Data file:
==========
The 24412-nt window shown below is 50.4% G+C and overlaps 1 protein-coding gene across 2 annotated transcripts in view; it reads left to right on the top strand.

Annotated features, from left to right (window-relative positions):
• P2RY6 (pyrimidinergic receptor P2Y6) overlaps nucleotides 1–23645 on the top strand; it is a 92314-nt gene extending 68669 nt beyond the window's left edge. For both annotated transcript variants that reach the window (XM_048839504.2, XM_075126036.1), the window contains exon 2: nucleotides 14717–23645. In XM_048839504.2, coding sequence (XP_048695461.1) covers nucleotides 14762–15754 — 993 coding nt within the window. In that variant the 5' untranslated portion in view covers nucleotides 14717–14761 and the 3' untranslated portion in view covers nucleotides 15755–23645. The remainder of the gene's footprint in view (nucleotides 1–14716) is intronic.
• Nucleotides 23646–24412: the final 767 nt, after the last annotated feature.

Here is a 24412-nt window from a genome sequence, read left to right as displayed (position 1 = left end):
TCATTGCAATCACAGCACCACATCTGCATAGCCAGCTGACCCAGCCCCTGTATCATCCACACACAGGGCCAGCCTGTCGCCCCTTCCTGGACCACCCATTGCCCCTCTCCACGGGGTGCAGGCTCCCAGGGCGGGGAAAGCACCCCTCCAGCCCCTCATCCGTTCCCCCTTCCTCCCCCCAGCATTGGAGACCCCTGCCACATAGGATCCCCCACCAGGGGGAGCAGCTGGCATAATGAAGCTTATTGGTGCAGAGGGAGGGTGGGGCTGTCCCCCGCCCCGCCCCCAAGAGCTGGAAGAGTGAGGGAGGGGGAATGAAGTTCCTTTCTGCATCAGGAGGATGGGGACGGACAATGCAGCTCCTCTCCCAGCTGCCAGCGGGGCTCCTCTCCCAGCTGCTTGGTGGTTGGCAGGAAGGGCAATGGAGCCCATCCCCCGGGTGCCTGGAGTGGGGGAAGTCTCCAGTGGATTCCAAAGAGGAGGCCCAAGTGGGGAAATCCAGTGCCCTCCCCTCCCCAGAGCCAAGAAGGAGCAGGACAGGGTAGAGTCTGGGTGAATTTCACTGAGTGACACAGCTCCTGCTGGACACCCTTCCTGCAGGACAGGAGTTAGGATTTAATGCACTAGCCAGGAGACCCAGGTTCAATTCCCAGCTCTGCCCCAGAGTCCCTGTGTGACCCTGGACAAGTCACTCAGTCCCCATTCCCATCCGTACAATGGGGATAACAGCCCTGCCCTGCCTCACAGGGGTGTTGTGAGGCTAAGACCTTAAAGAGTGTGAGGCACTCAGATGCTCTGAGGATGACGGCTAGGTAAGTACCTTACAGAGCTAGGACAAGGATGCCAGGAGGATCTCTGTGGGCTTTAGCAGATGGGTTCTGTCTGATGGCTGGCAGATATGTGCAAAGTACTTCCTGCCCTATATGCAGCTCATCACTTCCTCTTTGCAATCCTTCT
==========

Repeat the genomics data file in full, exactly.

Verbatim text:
The 24412-nt window shown below is 50.4% G+C and overlaps 1 protein-coding gene across 2 annotated transcripts in view; it reads left to right on the top strand.

Annotated features, from left to right (window-relative positions):
• P2RY6 (pyrimidinergic receptor P2Y6) overlaps nucleotides 1–23645 on the top strand; it is a 92314-nt gene extending 68669 nt beyond the window's left edge. For both annotated transcript variants that reach the window (XM_048839504.2, XM_075126036.1), the window contains exon 2: nucleotides 14717–23645. In XM_048839504.2, coding sequence (XP_048695461.1) covers nucleotides 14762–15754 — 993 coding nt within the window. In that variant the 5' untranslated portion in view covers nucleotides 14717–14761 and the 3' untranslated portion in view covers nucleotides 15755–23645. The remainder of the gene's footprint in view (nucleotides 1–14716) is intronic.
• Nucleotides 23646–24412: the final 767 nt, after the last annotated feature.

Here is a 24412-nt window from a genome sequence, read left to right as displayed (position 1 = left end):
TCATTGCAATCACAGCACCACATCTGCATAGCCAGCTGACCCAGCCCCTGTATCATCCACACACAGGGCCAGCCTGTCGCCCCTTCCTGGACCACCCATTGCCCCTCTCCACGGGGTGCAGGCTCCCAGGGCGGGGAAAGCACCCCTCCAGCCCCTCATCCGTTCCCCCTTCCTCCCCCCAGCATTGGAGACCCCTGCCACATAGGATCCCCCACCAGGGGGAGCAGCTGGCATAATGAAGCTTATTGGTGCAGAGGGAGGGTGGGGCTGTCCCCCGCCCCGCCCCCAAGAGCTGGAAGAGTGAGGGAGGGGGAATGAAGTTCCTTTCTGCATCAGGAGGATGGGGACGGACAATGCAGCTCCTCTCCCAGCTGCCAGCGGGGCTCCTCTCCCAGCTGCTTGGTGGTTGGCAGGAAGGGCAATGGAGCCCATCCCCCGGGTGCCTGGAGTGGGGGAAGTCTCCAGTGGATTCCAAAGAGGAGGCCCAAGTGGGGAAATCCAGTGCCCTCCCCTCCCCAGAGCCAAGAAGGAGCAGGACAGGGTAGAGTCTGGGTGAATTTCACTGAGTGACACAGCTCCTGCTGGACACCCTTCCTGCAGGACAGGAGTTAGGATTTAATGCACTAGCCAGGAGACCCAGGTTCAATTCCCAGCTCTGCCCCAGAGTCCCTGTGTGACCCTGGACAAGTCACTCAGTCCCCATTCCCATCCGTACAATGGGGATAACAGCCCTGCCCTGCCTCACAGGGGTGTTGTGAGGCTAAGACCTTAAAGAGTGTGAGGCACTCAGATGCTCTGAGGATGACGGCTAGGTAAGTACCTTACAGAGCTAGGACAAGGATGCCAGGAGGATCTCTGTGGGCTTTAGCAGATGGGTTCTGTCTGATGGCTGGCAGATATGTGCAAAGTACTTCCTGCCCTATATGCAGCTCATCACTTCCTCTTTGCAATCCTTCT